Steve
12-12-2009, 09:09 PM
Maybe it's a matter of people dont handle excess well when it comes to them too quickly. It's just has too much of a life changing effect?

SuperiorPower
12-12-2009, 10:21 PM
Maybe it's a matter of people dont handle excess well when it comes to them too quickly. It's just has too much of a life changing effect?

That is a very good point. And probably a very good probability. Also, I think when we work for it, we tend to be more careful how we spend it.

Steve
12-13-2009, 09:40 PM
Very true.

Have you ever seen any of the keeping up with the Kardashian shows or other similar reality shows where the next generation is given all this wealth? Oh wow! These kids were given all this money and to watch them, you would think they came here from another planet.

SuperiorPower
12-14-2009, 09:08 AM
Very true.

Have you ever seen any of the keeping up with the Kardashian shows or other similar reality shows where the next generation is given all this wealth? Oh wow! These kids were given all this money and to watch them, you would think they came here from another planet.

I have not seen any of those shows.

However, I remember a number of years ago I read an article about this famous bridge builder who made it big building bridges in the early 20th century. He started from absolute nothing at all and built a fortune of millions of $$ if I recall correctly. Either way, during the depression, after he had passed away, his children had a big christmas party and spent a lot of jack on the party. I do not recall the exact $$ amount, but do remember that it was more than the average WORKING many earned in an entire year. Yet, these children were not working at all. They were simply living off his wealth, primarily off the interest.

Now I can't help but wonder, were the children any better off with all that money than they would have been had they grown up and been left with NOTHING or at least much less?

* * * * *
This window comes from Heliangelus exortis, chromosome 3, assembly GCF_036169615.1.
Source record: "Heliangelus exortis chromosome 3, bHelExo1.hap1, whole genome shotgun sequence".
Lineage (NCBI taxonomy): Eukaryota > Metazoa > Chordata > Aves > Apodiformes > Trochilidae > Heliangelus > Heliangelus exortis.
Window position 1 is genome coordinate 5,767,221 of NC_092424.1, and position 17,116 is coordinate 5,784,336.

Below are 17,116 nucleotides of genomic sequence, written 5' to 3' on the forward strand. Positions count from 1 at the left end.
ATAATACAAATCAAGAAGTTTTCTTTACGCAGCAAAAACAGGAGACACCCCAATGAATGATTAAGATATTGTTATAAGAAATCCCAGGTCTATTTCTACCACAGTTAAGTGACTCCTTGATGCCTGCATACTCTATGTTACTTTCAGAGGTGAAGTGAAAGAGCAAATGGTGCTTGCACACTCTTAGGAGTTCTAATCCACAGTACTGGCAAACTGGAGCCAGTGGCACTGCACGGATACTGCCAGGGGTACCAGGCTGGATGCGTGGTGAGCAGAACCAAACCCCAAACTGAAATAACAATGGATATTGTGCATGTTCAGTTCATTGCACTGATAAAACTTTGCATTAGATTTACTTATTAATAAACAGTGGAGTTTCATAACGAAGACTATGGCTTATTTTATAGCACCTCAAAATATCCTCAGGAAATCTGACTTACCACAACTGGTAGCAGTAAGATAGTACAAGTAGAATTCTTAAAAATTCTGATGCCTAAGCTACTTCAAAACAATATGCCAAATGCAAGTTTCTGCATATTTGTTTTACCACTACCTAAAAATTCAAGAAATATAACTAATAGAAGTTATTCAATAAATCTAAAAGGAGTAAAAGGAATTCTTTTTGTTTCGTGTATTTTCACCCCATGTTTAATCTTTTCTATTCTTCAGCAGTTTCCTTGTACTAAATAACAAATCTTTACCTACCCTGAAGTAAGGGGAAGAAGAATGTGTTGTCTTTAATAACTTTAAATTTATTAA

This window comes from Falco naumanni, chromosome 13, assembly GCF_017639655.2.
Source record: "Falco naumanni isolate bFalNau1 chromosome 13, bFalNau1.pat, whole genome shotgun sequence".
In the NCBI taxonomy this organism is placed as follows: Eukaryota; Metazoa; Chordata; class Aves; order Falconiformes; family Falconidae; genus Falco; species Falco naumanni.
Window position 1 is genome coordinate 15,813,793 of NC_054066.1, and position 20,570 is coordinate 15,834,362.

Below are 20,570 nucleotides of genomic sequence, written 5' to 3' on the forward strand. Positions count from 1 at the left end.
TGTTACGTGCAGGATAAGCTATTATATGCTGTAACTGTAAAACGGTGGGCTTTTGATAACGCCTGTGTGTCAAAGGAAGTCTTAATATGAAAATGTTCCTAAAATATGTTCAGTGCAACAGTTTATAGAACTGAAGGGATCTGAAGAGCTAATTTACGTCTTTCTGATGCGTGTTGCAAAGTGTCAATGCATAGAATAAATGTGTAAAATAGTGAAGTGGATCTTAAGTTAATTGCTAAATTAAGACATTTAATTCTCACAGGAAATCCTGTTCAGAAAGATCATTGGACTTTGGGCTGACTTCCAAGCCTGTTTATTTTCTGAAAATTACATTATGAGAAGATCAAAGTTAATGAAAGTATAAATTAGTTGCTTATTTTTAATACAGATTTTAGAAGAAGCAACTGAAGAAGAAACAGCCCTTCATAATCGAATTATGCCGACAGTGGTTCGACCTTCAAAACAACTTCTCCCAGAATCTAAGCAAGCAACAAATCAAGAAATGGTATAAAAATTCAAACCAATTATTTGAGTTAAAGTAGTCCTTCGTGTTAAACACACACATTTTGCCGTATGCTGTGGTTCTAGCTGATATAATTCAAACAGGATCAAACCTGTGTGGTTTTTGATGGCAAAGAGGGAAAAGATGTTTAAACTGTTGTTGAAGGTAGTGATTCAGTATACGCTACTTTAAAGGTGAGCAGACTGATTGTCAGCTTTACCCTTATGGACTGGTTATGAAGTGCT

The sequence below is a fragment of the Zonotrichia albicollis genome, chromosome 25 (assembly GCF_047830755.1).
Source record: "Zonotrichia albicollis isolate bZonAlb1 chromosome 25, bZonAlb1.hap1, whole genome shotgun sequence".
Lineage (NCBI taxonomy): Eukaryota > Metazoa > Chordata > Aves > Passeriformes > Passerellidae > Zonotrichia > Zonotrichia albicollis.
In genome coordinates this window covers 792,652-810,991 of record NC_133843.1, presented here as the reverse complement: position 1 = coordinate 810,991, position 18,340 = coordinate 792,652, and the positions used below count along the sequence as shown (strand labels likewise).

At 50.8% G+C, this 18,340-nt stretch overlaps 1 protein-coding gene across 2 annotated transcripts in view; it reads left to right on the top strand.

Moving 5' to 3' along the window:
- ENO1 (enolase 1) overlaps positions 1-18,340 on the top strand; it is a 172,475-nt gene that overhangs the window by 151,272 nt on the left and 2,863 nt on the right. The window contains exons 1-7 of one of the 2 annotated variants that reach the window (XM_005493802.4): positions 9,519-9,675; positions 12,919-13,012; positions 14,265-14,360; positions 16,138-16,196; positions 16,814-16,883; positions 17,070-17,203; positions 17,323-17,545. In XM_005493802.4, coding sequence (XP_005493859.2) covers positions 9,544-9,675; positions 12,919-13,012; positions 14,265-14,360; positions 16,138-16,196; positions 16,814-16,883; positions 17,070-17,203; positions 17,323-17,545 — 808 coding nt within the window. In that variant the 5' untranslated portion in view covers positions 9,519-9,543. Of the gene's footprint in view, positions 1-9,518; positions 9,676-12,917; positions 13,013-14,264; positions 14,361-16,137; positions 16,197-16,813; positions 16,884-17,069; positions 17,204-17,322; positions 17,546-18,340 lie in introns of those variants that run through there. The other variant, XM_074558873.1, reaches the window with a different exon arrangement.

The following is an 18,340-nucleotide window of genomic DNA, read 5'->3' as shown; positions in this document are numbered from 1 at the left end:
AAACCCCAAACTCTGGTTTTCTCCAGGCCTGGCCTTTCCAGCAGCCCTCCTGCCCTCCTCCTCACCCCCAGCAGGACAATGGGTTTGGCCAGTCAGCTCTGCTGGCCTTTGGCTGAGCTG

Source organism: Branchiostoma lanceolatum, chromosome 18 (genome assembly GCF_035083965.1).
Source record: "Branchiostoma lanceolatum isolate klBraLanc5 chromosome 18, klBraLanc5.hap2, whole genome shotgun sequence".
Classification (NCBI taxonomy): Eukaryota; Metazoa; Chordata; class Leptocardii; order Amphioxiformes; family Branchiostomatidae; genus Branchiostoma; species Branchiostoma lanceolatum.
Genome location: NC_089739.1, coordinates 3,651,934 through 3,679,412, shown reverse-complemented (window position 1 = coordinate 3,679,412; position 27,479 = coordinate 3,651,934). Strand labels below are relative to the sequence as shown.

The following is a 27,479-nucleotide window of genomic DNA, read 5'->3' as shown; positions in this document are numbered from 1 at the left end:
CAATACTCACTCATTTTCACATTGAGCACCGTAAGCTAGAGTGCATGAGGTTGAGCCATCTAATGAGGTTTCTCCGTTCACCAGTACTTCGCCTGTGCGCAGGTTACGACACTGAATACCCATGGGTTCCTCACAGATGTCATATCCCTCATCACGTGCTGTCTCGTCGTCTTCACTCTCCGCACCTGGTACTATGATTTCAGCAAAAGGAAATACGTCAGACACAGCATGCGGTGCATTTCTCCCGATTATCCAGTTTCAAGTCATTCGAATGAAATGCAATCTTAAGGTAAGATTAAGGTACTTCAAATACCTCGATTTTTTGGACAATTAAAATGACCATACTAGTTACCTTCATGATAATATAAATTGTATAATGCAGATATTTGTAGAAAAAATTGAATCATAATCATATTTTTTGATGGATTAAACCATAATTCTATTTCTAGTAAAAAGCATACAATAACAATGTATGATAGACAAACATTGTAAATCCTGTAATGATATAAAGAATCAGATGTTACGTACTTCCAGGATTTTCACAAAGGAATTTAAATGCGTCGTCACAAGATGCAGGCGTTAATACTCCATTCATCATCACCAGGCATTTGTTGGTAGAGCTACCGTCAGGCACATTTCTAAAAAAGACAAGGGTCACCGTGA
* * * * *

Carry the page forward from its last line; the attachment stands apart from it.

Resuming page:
I tend to believe that they were worse off. I think if they had to work to earn that money or at least work some because there was not enough money for them to simply live off of, they would have been better off. They would have appreciated it more. What do you think?


Eli

Steve
12-14-2009, 10:34 PM
I tend to believe that they were worse off. I think if they had to work to earn that money or at least work some because there was not enough money for them to simply live off of, they would have been better off. They would have appreciated it more. What do you think?

It's a rough call. Everyone wants to pass something on to their kids and help them live a better life but money is a small part of it.

Morals, education, direction and others are more important. Money will come and go. There are other things that will stay with you all your life.

A lot of times it seems titans of industry are absentee parents. They are so busy with what they are doing, they don't have time for their kids and the kids are effected by that. They are scared by it. Then you throw in a bunch of money and it tends to make smaller problems worse. It exaggerates issues.

SuperiorPower
12-14-2009, 10:47 PM
It's a rough call. Everyone wants to pass something on to their kids and help them live a better life but money is a small part of it.

Morals, education, direction and others are more important. Money will come and go. There are other things that will stay with you all your life.

A lot of times it seems titans of industry are absentee parents. They are so busy with what they are doing, they don't have time for their kids and the kids are effected by that. They are scared by it. Then you throw in a bunch of money and it tends to make smaller problems worse. It exaggerates issues.

Very true....